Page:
Skip to content

Tofu and the NoTo font project

Perhaps you’ve seen it? Some document on the web or PDF or a word processing document with characters that look like little boxes of tofu? That’s what happens when a called for font or the substitute for it does not have a proper glyph for the character code. All text is to a computer is string of character codes that indexes display instructions. Those display instructions can be a bitmap or a mathematical description that must be processed to create something to put on the display device or printer in the space allocated and within the specifications of the device.

Google didn’t realize how big a problem this was until Android and ChromeOS became popular in wold wide markets.

The Noto font project (it’s a mashup of ‘NO more TOfu’) has been something of a labor of love, taking five years to reach its conclusion. But the result is an open source Noto font family which Google says includes “every symbol in the Unicode standard, covering more than 800 languages and 110,000 characters”.

When we began, we did not realize the enormity of the challenge. It required design and technical testing in hundreds of languages, and expertise from specialists in specific scripts. In Arabic, for example, each character has four glyphs (i.e., shapes a character can take) that change depending on the text that comes after it. In Indic languages, glyphs may be reordered or even split into two depending on the surrounding text”.

Mark Wilson: Google releases open source font Noto to eliminate the tofu problem.

Fonts on computers have always been a challenge. Consider Donald Knuth’s Tex [wikipedia] released in 1978. Adobe got into the act in 1984 when it released its page description language [wikipedia] and Apple, due in part to licensing costs, came up with TrueType in 1991. But when you get into fonts, you get into typefaces and glyphs and rendering methods and pixelated display issues. That’s the software facet. Another facet gets into presentation, readability, and human factors. What Google got into was another facet that is the mapping of glyphs to alphabets to language constructions. Unicode was developed to help code these things but artwork was needed to fill in a representation of the indexed glyph.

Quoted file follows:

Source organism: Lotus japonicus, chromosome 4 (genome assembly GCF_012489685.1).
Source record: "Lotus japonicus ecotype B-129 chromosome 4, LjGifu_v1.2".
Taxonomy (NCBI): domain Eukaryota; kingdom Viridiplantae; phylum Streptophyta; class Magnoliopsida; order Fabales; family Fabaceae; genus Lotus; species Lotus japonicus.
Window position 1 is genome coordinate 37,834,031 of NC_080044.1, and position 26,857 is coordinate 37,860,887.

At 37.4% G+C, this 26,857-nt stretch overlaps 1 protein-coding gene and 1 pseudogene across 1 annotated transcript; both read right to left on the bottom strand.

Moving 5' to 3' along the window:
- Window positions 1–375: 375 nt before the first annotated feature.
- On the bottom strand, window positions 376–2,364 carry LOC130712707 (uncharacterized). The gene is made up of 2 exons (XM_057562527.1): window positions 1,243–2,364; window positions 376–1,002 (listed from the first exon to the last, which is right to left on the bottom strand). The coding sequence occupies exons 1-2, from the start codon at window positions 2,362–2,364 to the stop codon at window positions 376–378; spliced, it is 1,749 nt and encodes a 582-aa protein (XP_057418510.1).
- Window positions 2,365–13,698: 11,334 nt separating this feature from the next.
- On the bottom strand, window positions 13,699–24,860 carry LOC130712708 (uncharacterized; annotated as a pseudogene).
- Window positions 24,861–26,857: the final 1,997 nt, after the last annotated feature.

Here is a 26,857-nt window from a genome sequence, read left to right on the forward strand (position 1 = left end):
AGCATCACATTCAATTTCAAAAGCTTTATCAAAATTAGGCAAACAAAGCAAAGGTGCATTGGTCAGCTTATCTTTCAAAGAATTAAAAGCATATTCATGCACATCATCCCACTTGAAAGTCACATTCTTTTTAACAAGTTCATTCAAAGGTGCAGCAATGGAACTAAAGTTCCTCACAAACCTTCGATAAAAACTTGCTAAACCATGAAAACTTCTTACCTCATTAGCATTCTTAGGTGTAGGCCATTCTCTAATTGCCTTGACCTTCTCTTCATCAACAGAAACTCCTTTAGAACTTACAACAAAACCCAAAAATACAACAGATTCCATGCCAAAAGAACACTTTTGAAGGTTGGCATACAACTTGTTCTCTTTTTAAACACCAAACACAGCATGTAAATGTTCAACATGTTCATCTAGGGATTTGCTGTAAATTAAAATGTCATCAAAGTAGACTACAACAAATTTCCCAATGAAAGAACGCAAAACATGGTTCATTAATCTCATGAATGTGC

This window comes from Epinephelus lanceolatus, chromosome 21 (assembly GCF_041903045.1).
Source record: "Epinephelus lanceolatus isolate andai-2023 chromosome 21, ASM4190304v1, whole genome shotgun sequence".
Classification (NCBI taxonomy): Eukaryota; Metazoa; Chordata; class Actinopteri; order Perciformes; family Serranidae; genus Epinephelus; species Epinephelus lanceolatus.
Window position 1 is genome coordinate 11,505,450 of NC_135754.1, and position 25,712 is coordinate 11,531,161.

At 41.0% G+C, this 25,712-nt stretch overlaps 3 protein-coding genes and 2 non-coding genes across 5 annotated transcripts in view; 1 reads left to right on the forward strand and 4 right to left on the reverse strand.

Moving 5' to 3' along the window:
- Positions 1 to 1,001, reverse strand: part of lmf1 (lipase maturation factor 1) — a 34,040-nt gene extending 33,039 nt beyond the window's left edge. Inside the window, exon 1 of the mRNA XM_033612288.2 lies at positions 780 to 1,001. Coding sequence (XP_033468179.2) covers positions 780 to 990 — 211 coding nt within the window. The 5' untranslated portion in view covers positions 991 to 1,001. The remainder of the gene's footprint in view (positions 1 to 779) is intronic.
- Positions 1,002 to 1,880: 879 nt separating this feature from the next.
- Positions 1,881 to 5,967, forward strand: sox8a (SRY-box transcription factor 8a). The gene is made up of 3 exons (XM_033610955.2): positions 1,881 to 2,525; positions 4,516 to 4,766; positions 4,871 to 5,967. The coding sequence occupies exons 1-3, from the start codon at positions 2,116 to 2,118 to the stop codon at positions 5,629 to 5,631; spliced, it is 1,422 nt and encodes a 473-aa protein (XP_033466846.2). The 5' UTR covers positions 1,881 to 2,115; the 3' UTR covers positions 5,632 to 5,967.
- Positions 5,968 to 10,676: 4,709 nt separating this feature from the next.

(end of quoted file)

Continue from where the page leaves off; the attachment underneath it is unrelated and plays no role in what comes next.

That’s a long way from the character generator chip on my TRS-80 model 1 where I had to piggyback another bit of memory in order to get lower case in a 5×8 pixel array mapping. I can image what would happen if I tried to use that computer to map a modern font glyph onto its screen. I’m not sure it even had enough memory to store the code needed for the glyph description in its memory much less the code to translate that description to a screen image. And how long would the processing take?